70 arrests in one week as police crack down on cycle theft across Greater London
- By London Cycling Campaign on at 3:32pm 26 October 2012
- Posted in: News and blogs
- Tagged with: bike registration, cycle theft, project cycle ops, transport for london, ispeakbike
More than 70 arrests were made last week as a result of increased activity as part of Project Cycle Ops, a partnership between Transport for London, the police and cycling groups to tackle cycle theft from public places.
Officers from the TfL-funded Metropolitan Police Service Safer Transport Command, British Transport Police and City of London Police used a range of tactics to arrest thieves.
In total, more than 50 bikes were seized, which officers are now trying to identify whether they are stolen and find their rightful owners.
11 of the bikes seized were Bromptons, recovered after a search at an address in Harrow, following intelligence into the sale of stolen bikes online.
So far, 13 bikes, including four of these have been identified as being stolen and will be returned to their owners.
In the last week, more than 1400 cyclists have had their bike security marked and registered on bikeregister.com for free using BikeRegister, the police's preferred cycle registration database and the main search tool used by the police to reunite stolen bikes to their owner.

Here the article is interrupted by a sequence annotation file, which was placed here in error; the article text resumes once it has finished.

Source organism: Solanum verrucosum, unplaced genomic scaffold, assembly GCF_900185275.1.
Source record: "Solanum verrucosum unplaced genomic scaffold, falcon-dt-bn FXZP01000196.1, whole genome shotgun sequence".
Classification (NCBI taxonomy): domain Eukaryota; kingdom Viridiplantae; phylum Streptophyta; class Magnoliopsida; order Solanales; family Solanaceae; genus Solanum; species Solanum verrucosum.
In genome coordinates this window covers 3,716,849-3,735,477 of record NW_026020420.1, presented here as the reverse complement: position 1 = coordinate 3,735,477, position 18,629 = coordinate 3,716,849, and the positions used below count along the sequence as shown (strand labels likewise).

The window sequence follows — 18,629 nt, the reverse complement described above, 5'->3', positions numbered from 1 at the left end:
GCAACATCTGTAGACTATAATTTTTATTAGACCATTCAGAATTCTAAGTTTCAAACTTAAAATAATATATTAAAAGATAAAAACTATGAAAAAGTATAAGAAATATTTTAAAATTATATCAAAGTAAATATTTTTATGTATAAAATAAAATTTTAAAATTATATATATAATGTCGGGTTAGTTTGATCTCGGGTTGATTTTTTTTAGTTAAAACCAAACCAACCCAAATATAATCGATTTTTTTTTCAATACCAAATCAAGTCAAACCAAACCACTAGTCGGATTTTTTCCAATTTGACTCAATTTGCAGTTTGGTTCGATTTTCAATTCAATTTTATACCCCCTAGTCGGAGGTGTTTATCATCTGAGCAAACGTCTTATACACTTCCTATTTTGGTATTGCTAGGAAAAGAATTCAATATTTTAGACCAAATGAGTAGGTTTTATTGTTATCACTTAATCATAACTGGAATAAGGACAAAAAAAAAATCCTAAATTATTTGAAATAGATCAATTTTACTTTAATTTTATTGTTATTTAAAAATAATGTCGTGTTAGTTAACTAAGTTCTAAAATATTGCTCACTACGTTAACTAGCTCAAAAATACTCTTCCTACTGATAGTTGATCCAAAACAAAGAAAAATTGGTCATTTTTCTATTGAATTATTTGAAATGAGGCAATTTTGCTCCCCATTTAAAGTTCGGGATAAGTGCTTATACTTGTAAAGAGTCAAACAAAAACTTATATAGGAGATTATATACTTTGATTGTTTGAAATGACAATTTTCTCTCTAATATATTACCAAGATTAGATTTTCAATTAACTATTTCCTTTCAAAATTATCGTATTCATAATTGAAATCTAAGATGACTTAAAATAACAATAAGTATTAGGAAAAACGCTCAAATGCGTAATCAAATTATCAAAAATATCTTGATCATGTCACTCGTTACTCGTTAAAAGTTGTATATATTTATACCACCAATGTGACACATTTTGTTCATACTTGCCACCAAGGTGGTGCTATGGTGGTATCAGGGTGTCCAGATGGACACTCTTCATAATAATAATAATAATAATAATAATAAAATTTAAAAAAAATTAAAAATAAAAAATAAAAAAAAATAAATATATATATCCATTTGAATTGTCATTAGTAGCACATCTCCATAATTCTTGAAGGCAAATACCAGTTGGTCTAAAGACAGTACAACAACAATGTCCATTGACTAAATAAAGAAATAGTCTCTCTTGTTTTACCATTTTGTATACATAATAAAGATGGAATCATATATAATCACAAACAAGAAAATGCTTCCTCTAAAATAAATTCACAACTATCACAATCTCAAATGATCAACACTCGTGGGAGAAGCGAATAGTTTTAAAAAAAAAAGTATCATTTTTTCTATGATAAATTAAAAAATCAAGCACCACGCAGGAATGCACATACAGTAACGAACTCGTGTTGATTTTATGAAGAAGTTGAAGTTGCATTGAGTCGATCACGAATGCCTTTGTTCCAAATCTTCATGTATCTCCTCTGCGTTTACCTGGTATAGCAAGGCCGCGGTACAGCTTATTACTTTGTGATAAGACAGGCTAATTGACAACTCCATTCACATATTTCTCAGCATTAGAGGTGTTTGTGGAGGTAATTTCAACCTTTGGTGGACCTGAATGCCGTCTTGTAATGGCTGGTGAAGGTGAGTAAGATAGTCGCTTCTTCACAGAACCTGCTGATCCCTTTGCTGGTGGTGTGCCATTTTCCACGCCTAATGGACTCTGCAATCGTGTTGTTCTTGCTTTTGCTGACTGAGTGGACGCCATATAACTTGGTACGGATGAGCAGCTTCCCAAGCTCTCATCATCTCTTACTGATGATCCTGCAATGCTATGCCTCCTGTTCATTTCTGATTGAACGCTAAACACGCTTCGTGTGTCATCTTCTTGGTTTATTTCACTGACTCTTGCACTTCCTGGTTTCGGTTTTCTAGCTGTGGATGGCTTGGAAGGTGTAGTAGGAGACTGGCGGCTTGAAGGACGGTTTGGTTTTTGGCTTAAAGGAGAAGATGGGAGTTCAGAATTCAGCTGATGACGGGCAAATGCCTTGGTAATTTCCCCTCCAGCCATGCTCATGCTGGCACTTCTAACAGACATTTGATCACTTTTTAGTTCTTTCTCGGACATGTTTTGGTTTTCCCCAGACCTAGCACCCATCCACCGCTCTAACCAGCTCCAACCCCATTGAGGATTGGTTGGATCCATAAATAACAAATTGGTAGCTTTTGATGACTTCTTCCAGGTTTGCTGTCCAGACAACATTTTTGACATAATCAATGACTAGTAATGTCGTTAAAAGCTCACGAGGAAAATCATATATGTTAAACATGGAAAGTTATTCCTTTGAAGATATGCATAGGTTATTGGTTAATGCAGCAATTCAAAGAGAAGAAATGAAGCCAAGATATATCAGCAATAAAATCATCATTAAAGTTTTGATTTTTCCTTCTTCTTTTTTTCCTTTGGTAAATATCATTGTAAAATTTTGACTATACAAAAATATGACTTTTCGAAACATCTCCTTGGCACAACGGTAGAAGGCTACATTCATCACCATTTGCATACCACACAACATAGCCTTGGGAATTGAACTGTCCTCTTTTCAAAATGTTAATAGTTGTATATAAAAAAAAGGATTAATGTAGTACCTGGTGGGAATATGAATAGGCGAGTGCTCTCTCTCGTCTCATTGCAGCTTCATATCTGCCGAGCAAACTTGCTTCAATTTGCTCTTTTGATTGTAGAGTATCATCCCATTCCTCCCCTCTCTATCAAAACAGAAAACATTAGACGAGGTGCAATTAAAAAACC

Registering details of your bike helps the police and retailers identify and verify the legitimate owner of bikes that have been stolen or are being resold. Over 48,000 bikes have been marked and registered onto BikeRegister by the police since June 2010.
Poject Cycle Ops is an on-going partnership initiative involving hundreds of officers to tackle cycle theft using patrols, surveillance, intelligence-led operations and covert policing tactics.
A police spokesperson said, "While operations like these send a clear message that bike theft isn't tolerated in the Capital, all cyclists are urged to register their bikes online for free to help us identify and recover them if stolen or resold."
Thanks to ISpeakBike for the photo.